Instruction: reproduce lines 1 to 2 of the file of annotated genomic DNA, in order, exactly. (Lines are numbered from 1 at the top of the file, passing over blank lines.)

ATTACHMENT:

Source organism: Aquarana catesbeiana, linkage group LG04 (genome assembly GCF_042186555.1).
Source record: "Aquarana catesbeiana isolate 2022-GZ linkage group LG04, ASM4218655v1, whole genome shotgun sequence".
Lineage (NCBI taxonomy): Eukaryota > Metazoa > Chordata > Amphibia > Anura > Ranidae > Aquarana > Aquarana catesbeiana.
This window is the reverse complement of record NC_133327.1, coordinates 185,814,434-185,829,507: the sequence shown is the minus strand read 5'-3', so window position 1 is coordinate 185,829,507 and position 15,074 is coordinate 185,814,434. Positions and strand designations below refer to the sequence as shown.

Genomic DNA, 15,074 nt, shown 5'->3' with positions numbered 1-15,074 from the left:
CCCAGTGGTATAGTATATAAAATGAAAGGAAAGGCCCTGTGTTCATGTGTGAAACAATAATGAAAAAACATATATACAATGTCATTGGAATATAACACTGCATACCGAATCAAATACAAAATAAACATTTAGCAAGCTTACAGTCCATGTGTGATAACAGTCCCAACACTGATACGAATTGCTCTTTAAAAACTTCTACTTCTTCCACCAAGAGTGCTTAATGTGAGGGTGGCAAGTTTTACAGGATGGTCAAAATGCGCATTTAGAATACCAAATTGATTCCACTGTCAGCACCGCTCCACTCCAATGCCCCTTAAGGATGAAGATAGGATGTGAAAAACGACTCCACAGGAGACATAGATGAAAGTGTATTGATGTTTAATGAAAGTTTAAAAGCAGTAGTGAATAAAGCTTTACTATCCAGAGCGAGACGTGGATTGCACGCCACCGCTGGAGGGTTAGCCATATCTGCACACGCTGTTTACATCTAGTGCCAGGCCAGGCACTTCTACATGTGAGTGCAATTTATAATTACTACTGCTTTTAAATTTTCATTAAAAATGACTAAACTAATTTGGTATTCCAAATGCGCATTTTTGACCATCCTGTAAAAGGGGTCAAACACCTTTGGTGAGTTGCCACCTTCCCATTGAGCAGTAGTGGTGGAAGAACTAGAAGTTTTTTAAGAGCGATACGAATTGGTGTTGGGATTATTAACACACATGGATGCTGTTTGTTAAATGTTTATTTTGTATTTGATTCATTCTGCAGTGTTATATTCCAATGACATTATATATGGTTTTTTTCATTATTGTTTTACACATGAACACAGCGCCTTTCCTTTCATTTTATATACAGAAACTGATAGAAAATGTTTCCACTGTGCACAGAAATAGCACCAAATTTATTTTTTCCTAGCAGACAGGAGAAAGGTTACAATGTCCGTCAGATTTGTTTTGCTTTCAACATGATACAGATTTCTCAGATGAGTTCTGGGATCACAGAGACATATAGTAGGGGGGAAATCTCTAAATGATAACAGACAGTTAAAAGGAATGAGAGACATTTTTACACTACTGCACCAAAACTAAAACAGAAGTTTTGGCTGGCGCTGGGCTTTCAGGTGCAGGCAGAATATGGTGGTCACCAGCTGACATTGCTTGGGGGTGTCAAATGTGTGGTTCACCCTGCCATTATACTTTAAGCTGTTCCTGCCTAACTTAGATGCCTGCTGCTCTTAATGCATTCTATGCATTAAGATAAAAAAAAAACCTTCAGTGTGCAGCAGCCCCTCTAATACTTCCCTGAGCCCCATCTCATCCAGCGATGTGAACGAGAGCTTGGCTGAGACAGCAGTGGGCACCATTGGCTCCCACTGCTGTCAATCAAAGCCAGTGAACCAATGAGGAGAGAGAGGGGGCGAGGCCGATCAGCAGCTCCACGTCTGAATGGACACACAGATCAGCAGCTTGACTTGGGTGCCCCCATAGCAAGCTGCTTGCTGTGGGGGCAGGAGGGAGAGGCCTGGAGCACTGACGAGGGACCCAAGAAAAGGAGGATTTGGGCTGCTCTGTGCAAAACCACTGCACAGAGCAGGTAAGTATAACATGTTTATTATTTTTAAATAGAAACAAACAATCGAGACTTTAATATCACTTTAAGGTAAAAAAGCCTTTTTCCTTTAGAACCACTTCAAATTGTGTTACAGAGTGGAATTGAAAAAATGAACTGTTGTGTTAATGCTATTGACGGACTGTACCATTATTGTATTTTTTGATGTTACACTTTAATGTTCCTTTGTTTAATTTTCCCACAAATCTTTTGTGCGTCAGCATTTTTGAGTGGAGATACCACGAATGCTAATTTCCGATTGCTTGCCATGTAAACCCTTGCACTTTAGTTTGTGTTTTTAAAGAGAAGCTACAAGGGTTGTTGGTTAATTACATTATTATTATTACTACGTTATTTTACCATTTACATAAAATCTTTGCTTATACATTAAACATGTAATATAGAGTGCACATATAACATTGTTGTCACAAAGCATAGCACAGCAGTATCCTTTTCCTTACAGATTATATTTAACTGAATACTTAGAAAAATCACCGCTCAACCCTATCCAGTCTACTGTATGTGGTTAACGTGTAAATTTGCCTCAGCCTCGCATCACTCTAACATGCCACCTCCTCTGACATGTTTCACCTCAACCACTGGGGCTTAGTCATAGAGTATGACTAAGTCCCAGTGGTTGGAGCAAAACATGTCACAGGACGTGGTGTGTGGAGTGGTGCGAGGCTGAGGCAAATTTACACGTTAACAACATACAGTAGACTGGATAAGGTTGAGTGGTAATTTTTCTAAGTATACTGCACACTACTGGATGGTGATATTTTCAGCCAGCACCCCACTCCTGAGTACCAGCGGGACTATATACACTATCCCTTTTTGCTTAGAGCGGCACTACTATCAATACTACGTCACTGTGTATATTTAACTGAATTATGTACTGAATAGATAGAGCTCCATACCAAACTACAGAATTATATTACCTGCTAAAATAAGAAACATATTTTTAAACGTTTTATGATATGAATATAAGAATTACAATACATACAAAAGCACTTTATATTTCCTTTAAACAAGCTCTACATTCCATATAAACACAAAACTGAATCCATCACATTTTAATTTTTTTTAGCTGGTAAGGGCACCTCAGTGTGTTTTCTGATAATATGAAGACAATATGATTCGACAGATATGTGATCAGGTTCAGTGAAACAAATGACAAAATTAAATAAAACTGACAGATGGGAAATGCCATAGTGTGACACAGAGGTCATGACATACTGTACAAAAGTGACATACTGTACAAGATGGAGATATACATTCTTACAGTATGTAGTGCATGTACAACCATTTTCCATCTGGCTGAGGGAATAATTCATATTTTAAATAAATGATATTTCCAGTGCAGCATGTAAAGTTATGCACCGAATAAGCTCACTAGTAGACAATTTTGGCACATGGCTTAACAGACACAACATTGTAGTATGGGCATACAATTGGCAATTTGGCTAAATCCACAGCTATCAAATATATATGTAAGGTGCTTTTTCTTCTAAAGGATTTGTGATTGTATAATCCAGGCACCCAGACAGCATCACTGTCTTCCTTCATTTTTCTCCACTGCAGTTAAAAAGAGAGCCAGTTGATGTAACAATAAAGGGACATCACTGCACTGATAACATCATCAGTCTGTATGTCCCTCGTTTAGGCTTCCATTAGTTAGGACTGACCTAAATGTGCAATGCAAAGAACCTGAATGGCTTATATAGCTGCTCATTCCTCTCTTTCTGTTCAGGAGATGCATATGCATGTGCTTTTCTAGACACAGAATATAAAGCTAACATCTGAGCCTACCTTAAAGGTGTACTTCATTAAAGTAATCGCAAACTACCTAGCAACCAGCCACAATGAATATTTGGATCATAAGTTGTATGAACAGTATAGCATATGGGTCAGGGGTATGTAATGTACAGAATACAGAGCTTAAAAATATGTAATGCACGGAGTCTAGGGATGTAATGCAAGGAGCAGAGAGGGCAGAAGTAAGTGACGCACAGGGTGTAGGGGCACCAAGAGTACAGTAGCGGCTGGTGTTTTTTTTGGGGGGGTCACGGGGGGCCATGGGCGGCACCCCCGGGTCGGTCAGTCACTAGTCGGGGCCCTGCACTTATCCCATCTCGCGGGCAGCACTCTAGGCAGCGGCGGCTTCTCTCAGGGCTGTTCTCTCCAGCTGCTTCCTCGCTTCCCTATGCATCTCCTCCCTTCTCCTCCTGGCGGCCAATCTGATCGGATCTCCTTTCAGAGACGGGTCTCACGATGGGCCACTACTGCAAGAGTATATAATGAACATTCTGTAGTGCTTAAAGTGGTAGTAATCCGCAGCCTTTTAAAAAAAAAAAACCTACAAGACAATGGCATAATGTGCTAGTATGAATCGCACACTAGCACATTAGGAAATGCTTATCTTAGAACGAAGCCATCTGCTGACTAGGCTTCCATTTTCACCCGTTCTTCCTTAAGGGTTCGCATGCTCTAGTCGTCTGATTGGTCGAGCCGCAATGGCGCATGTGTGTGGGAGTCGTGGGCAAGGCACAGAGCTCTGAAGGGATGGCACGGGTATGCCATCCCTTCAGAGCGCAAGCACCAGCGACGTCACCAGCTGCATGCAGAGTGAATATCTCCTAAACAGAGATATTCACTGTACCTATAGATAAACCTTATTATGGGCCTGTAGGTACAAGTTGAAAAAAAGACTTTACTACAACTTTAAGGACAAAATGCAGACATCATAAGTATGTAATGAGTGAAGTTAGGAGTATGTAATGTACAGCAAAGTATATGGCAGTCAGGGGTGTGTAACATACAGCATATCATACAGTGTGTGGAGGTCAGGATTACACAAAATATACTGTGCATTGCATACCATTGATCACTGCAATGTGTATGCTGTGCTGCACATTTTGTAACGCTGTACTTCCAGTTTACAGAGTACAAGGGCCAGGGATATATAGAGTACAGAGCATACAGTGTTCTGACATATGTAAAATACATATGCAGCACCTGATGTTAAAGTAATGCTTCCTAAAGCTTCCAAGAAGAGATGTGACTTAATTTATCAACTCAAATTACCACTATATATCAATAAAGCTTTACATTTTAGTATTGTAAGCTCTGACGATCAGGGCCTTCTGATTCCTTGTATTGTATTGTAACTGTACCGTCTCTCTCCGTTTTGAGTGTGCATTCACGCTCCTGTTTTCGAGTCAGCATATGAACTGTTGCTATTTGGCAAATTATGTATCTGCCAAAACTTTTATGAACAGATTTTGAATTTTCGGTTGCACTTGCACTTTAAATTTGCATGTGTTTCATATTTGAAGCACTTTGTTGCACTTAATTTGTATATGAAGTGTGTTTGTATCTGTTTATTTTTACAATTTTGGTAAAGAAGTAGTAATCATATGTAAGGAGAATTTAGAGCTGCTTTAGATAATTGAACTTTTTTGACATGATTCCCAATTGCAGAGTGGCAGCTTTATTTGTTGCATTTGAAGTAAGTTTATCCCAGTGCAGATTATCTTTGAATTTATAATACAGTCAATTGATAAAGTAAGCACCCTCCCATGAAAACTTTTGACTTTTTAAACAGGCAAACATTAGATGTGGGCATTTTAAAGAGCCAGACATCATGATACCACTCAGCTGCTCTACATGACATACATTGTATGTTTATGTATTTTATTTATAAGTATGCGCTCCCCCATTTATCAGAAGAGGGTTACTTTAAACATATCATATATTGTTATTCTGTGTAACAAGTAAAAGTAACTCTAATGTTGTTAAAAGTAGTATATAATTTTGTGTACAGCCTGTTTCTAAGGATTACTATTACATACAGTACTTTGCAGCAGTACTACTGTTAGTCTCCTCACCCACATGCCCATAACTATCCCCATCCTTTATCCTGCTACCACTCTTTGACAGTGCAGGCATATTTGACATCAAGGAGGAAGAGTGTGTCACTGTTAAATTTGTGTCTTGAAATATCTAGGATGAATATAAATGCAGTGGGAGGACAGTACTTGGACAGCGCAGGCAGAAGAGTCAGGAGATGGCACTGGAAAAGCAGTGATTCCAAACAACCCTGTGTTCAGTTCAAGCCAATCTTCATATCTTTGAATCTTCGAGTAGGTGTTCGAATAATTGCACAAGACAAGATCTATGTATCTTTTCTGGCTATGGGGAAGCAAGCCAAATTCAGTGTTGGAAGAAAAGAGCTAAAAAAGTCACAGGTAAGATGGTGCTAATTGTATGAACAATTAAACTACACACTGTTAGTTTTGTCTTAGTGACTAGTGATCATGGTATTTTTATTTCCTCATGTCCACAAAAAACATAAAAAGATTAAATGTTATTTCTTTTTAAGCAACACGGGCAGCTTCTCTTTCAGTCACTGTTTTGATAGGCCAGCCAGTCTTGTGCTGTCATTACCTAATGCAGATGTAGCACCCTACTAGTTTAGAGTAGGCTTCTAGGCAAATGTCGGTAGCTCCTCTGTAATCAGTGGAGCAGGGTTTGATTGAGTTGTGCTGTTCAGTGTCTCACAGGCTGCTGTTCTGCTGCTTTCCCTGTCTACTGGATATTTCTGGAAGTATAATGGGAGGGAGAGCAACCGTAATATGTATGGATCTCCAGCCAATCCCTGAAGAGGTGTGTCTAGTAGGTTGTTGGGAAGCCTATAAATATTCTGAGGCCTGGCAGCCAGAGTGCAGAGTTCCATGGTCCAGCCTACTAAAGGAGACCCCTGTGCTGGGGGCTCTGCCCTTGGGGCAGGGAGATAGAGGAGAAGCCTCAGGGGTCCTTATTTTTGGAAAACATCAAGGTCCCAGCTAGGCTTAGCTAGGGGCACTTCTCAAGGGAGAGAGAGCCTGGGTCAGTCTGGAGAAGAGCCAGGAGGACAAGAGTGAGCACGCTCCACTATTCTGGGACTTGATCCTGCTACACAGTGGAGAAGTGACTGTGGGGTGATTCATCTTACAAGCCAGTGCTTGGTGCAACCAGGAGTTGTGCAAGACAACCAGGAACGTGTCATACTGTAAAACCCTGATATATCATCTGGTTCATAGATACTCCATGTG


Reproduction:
Source organism: Aquarana catesbeiana, linkage group LG04 (genome assembly GCF_042186555.1).
Source record: "Aquarana catesbeiana isolate 2022-GZ linkage group LG04, ASM4218655v1, whole genome shotgun sequence".